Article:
It's been just two games, but we already have plenty of hoops to talk about. After a 14-point season-opening win vs. UMBC, Penn went wire-to-wire with Temple at the Palestra on Monday night, eventually falling in overtime. Fans who followed the team last year can relate to my esteemed colleague Brian Kotloff's column (written in beautiful prose) about how, for yet another time, the Quakers battled a superior team talent-wise, but came up just short in the upset. Penn was just 1-4 in overtime games a year ago, including a brutal stretch of three straight OT losses to Harvard, Princeton, and Cornell — which begs the question ...
Question: How do you explain Penn's failures in OTs dating back to last year?
Brian Kotloff: There are always a handful of physical and/or psychological factors in struggles like the ones Penn has endured. To start, you need to factor in that in many of these games, Penn has been not only been the underdog, but has had to rally back from deep holes. So when the game evens back up in OT, the team with more energy and more talent -- the Quakers' opponent -- comes out on top. That explains the OT losses at La Salle, vs. Harvard and at Princeton last year, and now vs. Temple this year. Remember, they still beat Brown in OT in February.
I think the common thread through the losses is that each game could have been the signature win that propelled the program back to an elite level, and each time the team let victory slip through its grasp. When they beat Cornell in 2010, all the pressure was off -- they were 3-15 entering that game. A win at La Salle would have been Penn's first Big 5 win in four years (it came later over St. Joe's), while wins over Harvard and/or Princeton would have vaulted Penn into Ivy League contention. Last night, the Quakers couldn't close out what would have been their most impressive win in years. Of course I can't know what's running through players' heads, but maybe each time they thought, 'Wow, here's that impact win we've been waiting for,' and the moment overwhelmed them. That would explain why each opportunity was lost with simple miscues —missed layups, boneheaded decisions, turnovers, etc. — that make each extremely frustrating.
Kevin Esteves: I think you also have to factor in what a slim margin for error there has been in these OT games. As you said, the Harvard and Princeton losses were marked by early deficits. You have to play pretty flawless basketball over an extended period of time just to close that kind of gap, and then you still have to continue that play through overtime. That's just a really hard thing to do, so I would chalk those losses last year more to inconsistent play to start the game, which stacked the odds against them. (And the Cornell OT loss was just a case of a team that was mentally and physically drained).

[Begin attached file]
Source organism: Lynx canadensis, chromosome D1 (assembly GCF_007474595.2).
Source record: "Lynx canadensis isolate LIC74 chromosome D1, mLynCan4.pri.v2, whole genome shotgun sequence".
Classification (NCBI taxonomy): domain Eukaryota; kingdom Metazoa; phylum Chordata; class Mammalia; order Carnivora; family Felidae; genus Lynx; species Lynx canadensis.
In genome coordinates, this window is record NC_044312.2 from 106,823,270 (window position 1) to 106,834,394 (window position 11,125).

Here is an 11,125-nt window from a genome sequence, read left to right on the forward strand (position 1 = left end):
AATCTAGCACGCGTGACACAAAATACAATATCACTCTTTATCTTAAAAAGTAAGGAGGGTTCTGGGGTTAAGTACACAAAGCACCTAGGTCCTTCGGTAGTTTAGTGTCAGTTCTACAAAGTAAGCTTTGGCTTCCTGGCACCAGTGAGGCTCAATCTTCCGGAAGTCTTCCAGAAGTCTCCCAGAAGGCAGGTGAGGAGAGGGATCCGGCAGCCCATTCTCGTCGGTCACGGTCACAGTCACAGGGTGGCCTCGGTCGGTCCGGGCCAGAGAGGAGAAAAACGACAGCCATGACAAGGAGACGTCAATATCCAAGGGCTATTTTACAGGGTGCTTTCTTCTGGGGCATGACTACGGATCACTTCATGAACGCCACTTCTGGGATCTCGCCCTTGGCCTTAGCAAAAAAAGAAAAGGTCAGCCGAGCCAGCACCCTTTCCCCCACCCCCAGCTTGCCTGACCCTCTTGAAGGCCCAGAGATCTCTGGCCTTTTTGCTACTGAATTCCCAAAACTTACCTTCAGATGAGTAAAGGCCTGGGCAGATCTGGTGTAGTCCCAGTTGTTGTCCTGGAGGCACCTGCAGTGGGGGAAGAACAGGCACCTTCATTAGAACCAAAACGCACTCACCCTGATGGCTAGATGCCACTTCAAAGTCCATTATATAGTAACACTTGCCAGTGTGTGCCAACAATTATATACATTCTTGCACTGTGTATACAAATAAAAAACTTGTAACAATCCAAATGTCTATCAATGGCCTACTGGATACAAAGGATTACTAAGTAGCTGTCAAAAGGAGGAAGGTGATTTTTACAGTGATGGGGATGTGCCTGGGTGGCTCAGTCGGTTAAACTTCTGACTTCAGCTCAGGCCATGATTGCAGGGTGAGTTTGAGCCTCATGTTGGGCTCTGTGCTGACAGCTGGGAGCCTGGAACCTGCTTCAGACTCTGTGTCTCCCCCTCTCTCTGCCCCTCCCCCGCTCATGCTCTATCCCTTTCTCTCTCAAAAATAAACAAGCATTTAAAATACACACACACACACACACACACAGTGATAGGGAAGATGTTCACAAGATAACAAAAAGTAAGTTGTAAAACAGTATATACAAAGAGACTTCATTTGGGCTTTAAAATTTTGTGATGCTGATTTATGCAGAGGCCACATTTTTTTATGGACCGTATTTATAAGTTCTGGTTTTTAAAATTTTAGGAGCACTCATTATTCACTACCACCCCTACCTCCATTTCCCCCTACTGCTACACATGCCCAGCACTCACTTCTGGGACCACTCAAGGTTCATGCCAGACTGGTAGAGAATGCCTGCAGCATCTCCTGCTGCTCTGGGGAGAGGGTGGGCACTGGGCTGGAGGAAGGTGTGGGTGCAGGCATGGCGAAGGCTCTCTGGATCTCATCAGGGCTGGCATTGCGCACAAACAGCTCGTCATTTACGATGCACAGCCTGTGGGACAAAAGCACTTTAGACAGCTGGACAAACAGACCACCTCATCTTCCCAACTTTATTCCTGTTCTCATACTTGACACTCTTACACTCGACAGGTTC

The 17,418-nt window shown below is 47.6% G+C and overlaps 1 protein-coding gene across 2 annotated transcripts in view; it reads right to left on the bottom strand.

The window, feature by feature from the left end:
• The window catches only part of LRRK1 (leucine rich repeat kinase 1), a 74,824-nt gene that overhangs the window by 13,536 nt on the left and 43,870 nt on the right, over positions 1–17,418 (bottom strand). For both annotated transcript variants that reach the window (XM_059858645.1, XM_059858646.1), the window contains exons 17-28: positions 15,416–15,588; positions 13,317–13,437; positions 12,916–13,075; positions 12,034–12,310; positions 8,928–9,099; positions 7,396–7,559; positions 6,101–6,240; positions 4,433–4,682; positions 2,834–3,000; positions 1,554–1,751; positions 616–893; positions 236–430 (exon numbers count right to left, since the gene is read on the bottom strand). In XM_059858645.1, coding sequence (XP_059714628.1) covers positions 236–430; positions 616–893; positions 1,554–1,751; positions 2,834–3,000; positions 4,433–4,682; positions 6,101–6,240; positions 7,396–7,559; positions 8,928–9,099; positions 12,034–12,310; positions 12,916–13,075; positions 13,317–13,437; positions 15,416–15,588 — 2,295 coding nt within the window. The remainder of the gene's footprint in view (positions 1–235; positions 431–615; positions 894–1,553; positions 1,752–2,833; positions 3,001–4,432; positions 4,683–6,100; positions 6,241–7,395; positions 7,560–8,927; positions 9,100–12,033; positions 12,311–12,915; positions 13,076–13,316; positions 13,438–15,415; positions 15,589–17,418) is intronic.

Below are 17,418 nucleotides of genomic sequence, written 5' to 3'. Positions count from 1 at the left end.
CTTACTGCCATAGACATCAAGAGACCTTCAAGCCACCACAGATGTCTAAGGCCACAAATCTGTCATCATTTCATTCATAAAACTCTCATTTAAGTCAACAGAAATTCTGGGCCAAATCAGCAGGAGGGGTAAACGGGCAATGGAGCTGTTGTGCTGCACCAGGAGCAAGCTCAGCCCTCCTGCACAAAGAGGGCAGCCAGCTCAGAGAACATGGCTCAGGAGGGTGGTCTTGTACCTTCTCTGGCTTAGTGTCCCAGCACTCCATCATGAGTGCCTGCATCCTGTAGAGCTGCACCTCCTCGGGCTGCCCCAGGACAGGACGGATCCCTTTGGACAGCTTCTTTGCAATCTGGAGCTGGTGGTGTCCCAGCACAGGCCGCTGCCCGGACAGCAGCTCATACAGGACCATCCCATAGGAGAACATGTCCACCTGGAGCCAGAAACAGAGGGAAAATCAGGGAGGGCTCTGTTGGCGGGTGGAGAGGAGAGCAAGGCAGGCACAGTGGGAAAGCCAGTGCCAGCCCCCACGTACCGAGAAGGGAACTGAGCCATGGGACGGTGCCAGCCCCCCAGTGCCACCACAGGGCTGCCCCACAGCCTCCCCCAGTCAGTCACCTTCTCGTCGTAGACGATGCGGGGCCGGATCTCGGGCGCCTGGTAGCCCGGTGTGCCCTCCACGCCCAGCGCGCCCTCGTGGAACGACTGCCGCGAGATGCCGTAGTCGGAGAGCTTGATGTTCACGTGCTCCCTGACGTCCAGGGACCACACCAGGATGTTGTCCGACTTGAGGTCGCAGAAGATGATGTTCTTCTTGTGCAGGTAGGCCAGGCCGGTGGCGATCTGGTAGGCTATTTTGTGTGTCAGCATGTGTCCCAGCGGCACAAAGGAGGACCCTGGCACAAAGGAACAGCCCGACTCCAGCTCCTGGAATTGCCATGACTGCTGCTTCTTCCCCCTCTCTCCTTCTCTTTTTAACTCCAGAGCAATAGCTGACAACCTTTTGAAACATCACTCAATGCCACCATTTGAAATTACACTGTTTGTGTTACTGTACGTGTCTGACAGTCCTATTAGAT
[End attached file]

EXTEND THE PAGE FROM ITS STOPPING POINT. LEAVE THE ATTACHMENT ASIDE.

Against this Temple team, there's also a slim margin just because of how good the Owls are. It really does have to be a 40 (or 45) minute stretch of really solid basketball. Penn did that Monday night, but I think execution down the stretch was a little spotty. I don't necessarily blame them for riding Rosen's hot hand — at that time, with the way he was playing, that gave them the best chance to win. But, as we've noted, other guys will have to step up so that the late-game offense is less predictable.
BK: And that last point is crucial when you look at trying to overcome this problem. The slim margin for error you mentioned is even slimmer when Penn's secondary scorers aren't contributing at their typical level. Teams with superior size and athleticism can then focus on Rosen defensively, and Penn has no shot winning a 1-on-5 battle against an elite team. Going forward against the likes of Pitt, Villanova, UCLA and Duke (and of course into the Ivy season), Tyler Bernardini and Miles Cartwright will be critical in providing scoring on the wing to keep defenses honest.
From a mental standpoint, the Quakers need to somehow, someway muster the same intensity they took into the Temple game when they play teams like Rider, Robert Morris and James Madison. This team has performed best when it feels slighted as an underdog, when the players need to rally around and believe in each other most. You can't re-create or feign that feeling in games against more evenly matched, lower-profile teams, but you can bring similar focus and desire. If the players don't hang their heads after Monday's crushing loss, it will turn out to be a positive going forward. After all, the Quakers played fantastic basketball over large stretches of each of these OT losses.
KE: Absolutely, this team has definitely showed it has some fight in it. And I do believe that Tyler and Miles will each have a handful of big games this year. That said, the Quakers also need something beyond that perimeter scoring, especially in late-game situations. They need that inside-outside game to be able to finish off teams in OT or to climb back into games when the going's getting rough. Some nights the shots don't fall, so you need to be able to dump it down to Fran Dougherty to open things up. If he can continue to polish his post moves, he will be hugely important whenever Penn needs to stop the bleeding, draw a foul, or just mix things up. Balance is key.
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